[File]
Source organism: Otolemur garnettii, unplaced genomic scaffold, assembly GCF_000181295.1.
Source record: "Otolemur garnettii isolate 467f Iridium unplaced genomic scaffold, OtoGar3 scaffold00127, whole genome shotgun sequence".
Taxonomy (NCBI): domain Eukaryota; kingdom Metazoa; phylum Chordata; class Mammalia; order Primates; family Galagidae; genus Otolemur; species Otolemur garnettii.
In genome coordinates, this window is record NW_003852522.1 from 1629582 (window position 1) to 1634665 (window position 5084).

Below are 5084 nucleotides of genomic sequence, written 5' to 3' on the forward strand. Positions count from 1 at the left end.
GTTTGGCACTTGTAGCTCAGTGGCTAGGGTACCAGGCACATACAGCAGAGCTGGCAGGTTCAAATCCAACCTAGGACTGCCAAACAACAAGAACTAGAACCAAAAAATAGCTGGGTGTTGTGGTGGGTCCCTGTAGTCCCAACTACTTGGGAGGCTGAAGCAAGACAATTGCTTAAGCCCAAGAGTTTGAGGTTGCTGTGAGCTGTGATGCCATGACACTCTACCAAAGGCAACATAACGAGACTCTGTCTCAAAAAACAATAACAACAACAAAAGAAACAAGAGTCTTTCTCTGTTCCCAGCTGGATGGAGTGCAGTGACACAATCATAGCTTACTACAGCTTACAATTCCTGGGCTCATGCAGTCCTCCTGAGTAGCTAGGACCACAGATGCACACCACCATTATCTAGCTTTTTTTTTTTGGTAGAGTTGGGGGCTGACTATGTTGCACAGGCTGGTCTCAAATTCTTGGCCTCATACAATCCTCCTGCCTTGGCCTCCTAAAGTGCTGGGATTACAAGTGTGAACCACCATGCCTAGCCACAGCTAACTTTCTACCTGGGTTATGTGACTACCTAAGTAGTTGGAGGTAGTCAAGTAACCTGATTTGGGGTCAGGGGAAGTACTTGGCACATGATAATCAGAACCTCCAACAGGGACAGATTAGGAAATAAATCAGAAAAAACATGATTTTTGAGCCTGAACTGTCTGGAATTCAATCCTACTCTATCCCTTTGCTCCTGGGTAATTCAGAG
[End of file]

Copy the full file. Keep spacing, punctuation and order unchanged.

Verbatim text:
Source organism: Otolemur garnettii, unplaced genomic scaffold, assembly GCF_000181295.1.
Source record: "Otolemur garnettii isolate 467f Iridium unplaced genomic scaffold, OtoGar3 scaffold00127, whole genome shotgun sequence".
Taxonomy (NCBI): domain Eukaryota; kingdom Metazoa; phylum Chordata; class Mammalia; order Primates; family Galagidae; genus Otolemur; species Otolemur garnettii.
In genome coordinates, this window is record NW_003852522.1 from 1629582 (window position 1) to 1634665 (window position 5084).

Below are 5084 nucleotides of genomic sequence, written 5' to 3' on the forward strand. Positions count from 1 at the left end.
GTTTGGCACTTGTAGCTCAGTGGCTAGGGTACCAGGCACATACAGCAGAGCTGGCAGGTTCAAATCCAACCTAGGACTGCCAAACAACAAGAACTAGAACCAAAAAATAGCTGGGTGTTGTGGTGGGTCCCTGTAGTCCCAACTACTTGGGAGGCTGAAGCAAGACAATTGCTTAAGCCCAAGAGTTTGAGGTTGCTGTGAGCTGTGATGCCATGACACTCTACCAAAGGCAACATAACGAGACTCTGTCTCAAAAAACAATAACAACAACAAAAGAAACAAGAGTCTTTCTCTGTTCCCAGCTGGATGGAGTGCAGTGACACAATCATAGCTTACTACAGCTTACAATTCCTGGGCTCATGCAGTCCTCCTGAGTAGCTAGGACCACAGATGCACACCACCATTATCTAGCTTTTTTTTTTTGGTAGAGTTGGGGGCTGACTATGTTGCACAGGCTGGTCTCAAATTCTTGGCCTCATACAATCCTCCTGCCTTGGCCTCCTAAAGTGCTGGGATTACAAGTGTGAACCACCATGCCTAGCCACAGCTAACTTTCTACCTGGGTTATGTGACTACCTAAGTAGTTGGAGGTAGTCAAGTAACCTGATTTGGGGTCAGGGGAAGTACTTGGCACATGATAATCAGAACCTCCAACAGGGACAGATTAGGAAATAAATCAGAAAAAACATGATTTTTGAGCCTGAACTGTCTGGAATTCAATCCTACTCTATCCCTTTGCTCCTGGGTAATTCAGAG